Pope Francis said the Gospel “teaches the dignity of every man and woman and commands us to open our hearts to others, especially the poor and those in need.”
The Pope also said he wishes to visit Myanmar “in a spirit of respect and encouragement”.
He said the people of Myanmar have sought to build “harmony and cooperation in the service of the common good”.
Pope Francis went on to say that we live in an age in which people of goodwill desire “to grow in mutual understanding and respect”.
He said this leads people “to support each other as members of our one human family.”
Finally, Pope Francis thanked the many people working to prepare his visit and asked all to pray that his Apostolic Journey be a source of hope and encouragement for all people of Myanmar.
Posted on 11/18/2017 07:58 AM (Vatican Radio English)
(Vatican Radio) Pope Francis has sent a letter to participants in the COP-23 UN Convention on climate change, taking place in Bonn, Germany on 6-17 November.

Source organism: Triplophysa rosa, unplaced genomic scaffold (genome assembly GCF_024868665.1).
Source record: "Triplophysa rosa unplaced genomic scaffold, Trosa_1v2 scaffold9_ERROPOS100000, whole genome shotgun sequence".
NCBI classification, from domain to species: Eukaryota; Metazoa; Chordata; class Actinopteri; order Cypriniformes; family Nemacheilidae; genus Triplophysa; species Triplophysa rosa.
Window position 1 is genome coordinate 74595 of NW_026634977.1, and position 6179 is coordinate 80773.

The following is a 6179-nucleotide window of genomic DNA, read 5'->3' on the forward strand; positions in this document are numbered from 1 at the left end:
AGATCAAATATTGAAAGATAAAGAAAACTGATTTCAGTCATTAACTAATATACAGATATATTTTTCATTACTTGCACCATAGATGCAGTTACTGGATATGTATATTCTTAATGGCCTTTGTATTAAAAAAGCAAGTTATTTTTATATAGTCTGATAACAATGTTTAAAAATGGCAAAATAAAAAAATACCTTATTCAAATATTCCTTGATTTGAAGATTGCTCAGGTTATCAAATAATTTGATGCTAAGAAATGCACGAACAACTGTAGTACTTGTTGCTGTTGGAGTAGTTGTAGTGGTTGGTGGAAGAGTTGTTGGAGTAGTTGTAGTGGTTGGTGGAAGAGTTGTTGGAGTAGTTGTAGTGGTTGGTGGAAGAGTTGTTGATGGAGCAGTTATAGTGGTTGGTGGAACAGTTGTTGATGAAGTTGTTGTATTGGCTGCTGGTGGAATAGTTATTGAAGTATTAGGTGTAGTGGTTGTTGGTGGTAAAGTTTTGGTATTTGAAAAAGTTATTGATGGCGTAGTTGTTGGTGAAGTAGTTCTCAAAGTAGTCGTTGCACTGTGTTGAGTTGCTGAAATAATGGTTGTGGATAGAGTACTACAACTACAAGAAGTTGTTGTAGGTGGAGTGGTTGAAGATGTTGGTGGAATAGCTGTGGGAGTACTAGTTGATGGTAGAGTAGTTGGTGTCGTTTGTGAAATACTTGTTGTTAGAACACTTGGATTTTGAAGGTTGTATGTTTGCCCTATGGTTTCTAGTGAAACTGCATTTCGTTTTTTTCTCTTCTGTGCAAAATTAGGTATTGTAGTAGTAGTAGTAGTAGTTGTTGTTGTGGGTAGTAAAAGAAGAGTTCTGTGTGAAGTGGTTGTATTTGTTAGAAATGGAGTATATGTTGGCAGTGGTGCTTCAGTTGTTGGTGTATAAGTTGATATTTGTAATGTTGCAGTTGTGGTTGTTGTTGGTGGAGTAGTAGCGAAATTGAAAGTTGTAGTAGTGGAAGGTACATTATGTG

The letter was sent to Prime Minister Frank Bainimarama of the Fiji Islands, which is officially hosting the event, and was read out to COP-23 participants.
Pope Francis congratulated the world leaders present at the COP-23 event and invited them "to maintain a high level of cooperation".
He renewed his "urgent call" for renewed dialogue "on how we are building the future of the planet."
"We need an exchange that unites us all," he said, "because the environmental challenge we are experiencing, and its human roots, regards us all, and affects us all."